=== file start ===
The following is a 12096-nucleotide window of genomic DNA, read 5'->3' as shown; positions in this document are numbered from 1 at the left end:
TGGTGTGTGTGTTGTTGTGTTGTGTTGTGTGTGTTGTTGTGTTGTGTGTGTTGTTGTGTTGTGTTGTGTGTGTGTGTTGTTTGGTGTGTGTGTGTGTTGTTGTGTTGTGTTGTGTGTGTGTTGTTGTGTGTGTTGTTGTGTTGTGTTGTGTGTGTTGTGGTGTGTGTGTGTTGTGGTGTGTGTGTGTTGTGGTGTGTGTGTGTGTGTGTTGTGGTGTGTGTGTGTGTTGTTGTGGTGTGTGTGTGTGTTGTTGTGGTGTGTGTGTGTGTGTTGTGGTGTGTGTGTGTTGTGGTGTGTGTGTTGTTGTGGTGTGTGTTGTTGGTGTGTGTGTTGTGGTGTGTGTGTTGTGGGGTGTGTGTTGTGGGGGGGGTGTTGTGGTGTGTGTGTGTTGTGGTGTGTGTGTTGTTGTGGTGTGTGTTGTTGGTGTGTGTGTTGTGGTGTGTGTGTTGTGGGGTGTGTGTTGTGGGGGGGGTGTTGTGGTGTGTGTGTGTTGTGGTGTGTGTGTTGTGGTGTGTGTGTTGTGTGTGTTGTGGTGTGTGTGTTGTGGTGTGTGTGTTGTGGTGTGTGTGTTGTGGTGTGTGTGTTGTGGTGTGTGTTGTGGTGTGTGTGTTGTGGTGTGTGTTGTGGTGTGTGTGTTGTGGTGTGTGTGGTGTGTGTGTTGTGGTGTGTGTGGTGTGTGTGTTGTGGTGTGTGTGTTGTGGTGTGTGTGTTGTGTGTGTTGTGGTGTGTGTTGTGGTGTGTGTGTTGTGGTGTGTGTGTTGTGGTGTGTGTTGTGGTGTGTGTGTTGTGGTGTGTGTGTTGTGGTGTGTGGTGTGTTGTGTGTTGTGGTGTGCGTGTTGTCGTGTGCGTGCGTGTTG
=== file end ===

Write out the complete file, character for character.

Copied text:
The following is a 12096-nucleotide window of genomic DNA, read 5'->3' as shown; positions in this document are numbered from 1 at the left end:
TGGTGTGTGTGTTGTTGTGTTGTGTTGTGTGTGTTGTTGTGTTGTGTGTGTTGTTGTGTTGTGTTGTGTGTGTGTGTTGTTTGGTGTGTGTGTGTGTTGTTGTGTTGTGTTGTGTGTGTGTTGTTGTGTGTGTTGTTGTGTTGTGTTGTGTGTGTTGTGGTGTGTGTGTGTTGTGGTGTGTGTGTGTTGTGGTGTGTGTGTGTGTGTGTTGTGGTGTGTGTGTGTGTTGTTGTGGTGTGTGTGTGTGTTGTTGTGGTGTGTGTGTGTGTGTTGTGGTGTGTGTGTGTTGTGGTGTGTGTGTTGTTGTGGTGTGTGTTGTTGGTGTGTGTGTTGTGGTGTGTGTGTTGTGGGGTGTGTGTTGTGGGGGGGGTGTTGTGGTGTGTGTGTGTTGTGGTGTGTGTGTTGTTGTGGTGTGTGTTGTTGGTGTGTGTGTTGTGGTGTGTGTGTTGTGGGGTGTGTGTTGTGGGGGGGGTGTTGTGGTGTGTGTGTGTTGTGGTGTGTGTGTTGTGGTGTGTGTGTTGTGTGTGTTGTGGTGTGTGTGTTGTGGTGTGTGTGTTGTGGTGTGTGTGTTGTGGTGTGTGTGTTGTGGTGTGTGTTGTGGTGTGTGTGTTGTGGTGTGTGTTGTGGTGTGTGTGTTGTGGTGTGTGTGGTGTGTGTGTTGTGGTGTGTGTGGTGTGTGTGTTGTGGTGTGTGTGTTGTGGTGTGTGTGTTGTGTGTGTTGTGGTGTGTGTTGTGGTGTGTGTGTTGTGGTGTGTGTGTTGTGGTGTGTGTTGTGGTGTGTGTGTTGTGGTGTGTGTGTTGTGGTGTGTGGTGTGTTGTGTGTTGTGGTGTGCGTGTTGTCGTGTGCGTGCGTGTTG